Thursday, February 19, 2009
On sunday we paid our first visit to Brick Lane Market for about 4 years. My goodness, it's changed. Until we moved to Glittering Leytonstone we lived in the environs of The Lane for the thick end of 12 years. My first visit to the market was with my then girlfriend (now Mrs TIW) and her dad, early one autumn morning in 1992 - a year or so before we moved to the area. The market to my companions was nothing new, they both grew up in the East End. To a wide-eyed boy who'd been in the capital for only two months it was almost like walking into a modern-day Dickens novel. The streets back then were swarming with geezers, chancers, wideboys, barrowboys, preachers, feral kids, mock-auctioneers and card sharps. If I'd seen a fakir doing the Indian rope trick I wouldn't have been a bit surprised. There were walnut-faced crones in headscarves, wheezing old men, blokes who looked like Mike Reid eating rollmops with their orange wives, circling pickpockets and a knot of big-eared skinheads selling neo-nazi hatezines. Alongside the official stalls flogging fruit, boiler suits, padlocks, damp books, live crabs, toys, hammers and brushes were the amateur pitches selling junk of every flavour. Betamax video recorders, bike parts pinched from the West End, headless Barbie dolls, musty curtains, 80s top shelf mags by the pile. There was one old boy selling bent, rusty nails and an oily towel. If you knew who to ask you could buy a monkey from a nervous Italian in a pub.
The whole area was dominated by the old Bishopsgate Goods Yard, a solid redbrick complex of switchyards and warehouses which was originally built in the 1840s. There's a massive redevelopment going on as the site is to become the new Shoreditch overground station. A new bowstring bridge has been placed over Shoreditch High Street, with a smaller one over Brick Lane which slices through the old arches on Grimsby Street. It has all the grace of a park bench dropped onto a model village. Hideous, and on sunday I wasn't prepared for it at all. To me, the railway arches were a large part of the areas unique appeal. It was also somewhat sad to find that some of of the old stalls had gone, replaced with empty spaces, a van selling pies and even a couple of blokes selling tourist tat. Health and safety legislation seems to have done for the 'fly' traders along Bethnal Green road, although you could still buy your stolen bike back on Sclater Street. The Coppermill plant, where bales of old cotton pyjamas were sorted on the first step to becoming banknotes had been part demolished with the site earmarked for - sigh - flats. You can't expect the past to be preserved in aspic, but some of the developments going on in the Brick Lane area seem to be killing off what made the area so appealing to me and many others in the first place - the effortless grimy charm of it all.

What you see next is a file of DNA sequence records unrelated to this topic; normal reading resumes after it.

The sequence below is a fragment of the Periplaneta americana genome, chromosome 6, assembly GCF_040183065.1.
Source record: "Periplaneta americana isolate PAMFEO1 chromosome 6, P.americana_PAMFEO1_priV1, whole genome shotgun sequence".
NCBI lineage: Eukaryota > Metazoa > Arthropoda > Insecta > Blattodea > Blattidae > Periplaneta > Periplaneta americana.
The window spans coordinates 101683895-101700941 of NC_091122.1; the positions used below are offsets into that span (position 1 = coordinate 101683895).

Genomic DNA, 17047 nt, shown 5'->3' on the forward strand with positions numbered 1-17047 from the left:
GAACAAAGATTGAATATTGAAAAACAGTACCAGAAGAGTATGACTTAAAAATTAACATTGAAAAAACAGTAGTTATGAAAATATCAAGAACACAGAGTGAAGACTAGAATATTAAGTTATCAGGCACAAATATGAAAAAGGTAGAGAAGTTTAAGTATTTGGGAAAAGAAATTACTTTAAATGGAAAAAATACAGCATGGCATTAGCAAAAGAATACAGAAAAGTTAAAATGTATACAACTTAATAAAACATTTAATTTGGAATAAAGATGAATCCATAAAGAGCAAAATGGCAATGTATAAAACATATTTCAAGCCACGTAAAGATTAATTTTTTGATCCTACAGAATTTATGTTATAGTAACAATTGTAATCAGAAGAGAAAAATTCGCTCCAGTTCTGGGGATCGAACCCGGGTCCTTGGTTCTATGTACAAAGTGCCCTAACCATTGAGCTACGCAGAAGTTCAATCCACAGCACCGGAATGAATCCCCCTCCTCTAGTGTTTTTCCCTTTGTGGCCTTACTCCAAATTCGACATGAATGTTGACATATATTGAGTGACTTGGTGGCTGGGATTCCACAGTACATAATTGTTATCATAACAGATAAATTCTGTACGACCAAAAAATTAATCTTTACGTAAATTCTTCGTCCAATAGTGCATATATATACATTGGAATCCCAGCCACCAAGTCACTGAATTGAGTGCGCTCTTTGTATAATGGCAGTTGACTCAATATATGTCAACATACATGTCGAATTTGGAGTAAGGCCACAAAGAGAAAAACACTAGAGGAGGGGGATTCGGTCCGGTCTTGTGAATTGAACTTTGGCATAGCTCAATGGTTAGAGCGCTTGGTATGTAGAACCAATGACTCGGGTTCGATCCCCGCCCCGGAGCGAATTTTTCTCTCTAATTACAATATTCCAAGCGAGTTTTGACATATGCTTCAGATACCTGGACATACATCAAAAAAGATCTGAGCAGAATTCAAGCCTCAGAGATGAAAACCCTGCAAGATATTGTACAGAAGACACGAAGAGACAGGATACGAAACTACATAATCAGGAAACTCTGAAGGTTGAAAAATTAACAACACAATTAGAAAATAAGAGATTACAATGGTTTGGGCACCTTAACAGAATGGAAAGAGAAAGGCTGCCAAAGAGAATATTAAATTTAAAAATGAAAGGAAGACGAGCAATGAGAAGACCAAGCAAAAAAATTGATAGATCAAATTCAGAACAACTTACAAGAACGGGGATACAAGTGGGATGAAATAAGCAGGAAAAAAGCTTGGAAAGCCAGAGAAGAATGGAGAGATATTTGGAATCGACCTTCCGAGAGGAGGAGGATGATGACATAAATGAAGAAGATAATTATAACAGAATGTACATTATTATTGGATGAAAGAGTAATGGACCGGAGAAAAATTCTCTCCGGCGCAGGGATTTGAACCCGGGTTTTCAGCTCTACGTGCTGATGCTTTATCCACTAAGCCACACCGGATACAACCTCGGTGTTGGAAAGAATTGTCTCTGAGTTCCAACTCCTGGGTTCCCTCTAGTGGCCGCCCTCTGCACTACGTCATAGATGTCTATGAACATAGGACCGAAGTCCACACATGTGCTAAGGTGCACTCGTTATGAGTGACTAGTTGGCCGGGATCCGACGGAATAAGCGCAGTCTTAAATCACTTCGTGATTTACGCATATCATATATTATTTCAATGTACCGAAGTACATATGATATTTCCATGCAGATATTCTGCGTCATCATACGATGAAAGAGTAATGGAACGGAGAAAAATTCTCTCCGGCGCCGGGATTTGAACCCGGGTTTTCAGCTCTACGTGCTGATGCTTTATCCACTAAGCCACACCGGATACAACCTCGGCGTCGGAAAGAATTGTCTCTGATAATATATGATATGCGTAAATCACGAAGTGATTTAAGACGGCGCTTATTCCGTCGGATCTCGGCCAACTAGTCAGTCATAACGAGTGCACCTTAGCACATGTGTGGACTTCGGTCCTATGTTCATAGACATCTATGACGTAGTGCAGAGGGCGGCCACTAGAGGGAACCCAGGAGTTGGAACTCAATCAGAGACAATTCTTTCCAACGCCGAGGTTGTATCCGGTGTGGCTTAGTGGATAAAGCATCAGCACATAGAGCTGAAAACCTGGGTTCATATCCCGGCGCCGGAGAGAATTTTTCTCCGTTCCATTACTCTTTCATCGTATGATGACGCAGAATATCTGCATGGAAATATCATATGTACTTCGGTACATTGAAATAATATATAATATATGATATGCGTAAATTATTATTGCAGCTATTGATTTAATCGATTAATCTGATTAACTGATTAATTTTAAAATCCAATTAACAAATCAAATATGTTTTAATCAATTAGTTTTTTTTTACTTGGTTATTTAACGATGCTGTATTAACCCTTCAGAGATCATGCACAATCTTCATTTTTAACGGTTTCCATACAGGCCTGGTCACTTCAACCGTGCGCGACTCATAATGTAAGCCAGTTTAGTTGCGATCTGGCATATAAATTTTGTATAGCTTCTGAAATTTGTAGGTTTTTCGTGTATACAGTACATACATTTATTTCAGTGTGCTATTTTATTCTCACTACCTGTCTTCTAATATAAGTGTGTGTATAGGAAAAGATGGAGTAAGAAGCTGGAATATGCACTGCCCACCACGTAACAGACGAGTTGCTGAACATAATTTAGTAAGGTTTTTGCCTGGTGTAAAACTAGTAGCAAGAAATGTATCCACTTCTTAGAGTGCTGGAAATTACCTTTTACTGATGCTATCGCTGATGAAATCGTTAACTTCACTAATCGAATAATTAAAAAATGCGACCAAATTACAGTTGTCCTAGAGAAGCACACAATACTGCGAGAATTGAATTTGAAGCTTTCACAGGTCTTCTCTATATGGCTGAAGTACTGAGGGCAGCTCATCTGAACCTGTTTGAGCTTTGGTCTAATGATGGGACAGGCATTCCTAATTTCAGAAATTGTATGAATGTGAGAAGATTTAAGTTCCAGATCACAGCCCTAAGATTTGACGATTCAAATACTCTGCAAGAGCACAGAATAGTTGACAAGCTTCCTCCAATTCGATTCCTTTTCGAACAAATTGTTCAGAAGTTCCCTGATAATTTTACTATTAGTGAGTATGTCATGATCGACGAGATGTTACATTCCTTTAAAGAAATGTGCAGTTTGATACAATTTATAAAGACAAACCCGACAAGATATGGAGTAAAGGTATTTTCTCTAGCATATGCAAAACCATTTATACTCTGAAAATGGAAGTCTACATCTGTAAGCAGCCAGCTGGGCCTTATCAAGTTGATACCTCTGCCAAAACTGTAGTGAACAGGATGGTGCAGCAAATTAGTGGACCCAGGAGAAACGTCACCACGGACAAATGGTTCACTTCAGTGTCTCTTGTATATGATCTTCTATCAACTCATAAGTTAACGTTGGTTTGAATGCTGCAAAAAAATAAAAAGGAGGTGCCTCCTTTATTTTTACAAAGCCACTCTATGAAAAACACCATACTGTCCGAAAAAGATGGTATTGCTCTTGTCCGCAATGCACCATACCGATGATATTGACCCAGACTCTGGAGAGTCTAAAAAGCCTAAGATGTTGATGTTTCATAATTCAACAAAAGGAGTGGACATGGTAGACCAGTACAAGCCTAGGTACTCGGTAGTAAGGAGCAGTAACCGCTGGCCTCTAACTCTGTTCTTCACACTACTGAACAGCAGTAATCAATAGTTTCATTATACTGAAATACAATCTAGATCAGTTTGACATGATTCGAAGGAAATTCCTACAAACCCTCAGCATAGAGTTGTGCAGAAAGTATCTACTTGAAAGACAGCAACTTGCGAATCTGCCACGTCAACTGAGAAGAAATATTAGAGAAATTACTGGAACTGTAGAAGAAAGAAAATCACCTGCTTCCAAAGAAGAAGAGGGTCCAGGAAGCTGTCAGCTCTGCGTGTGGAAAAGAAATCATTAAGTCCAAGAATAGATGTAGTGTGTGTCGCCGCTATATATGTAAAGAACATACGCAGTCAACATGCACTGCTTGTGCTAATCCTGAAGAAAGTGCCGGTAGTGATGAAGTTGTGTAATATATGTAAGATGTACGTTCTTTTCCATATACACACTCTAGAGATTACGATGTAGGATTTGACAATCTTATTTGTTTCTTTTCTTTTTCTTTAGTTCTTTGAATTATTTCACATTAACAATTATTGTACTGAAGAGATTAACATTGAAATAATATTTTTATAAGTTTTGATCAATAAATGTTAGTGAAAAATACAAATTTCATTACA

It was good to see that two old stalwarts remained - Blackman's (Buy Your Boots Where Your Dad Got His) is still shoeing the workers of the East End and the salt beef bagels from the Bagel Bake tasted as good as ever, even if the cabbies and elderly hardmen in the queue have been replaced by self-facilitating media nodes and their tiny Japanese girlfriends.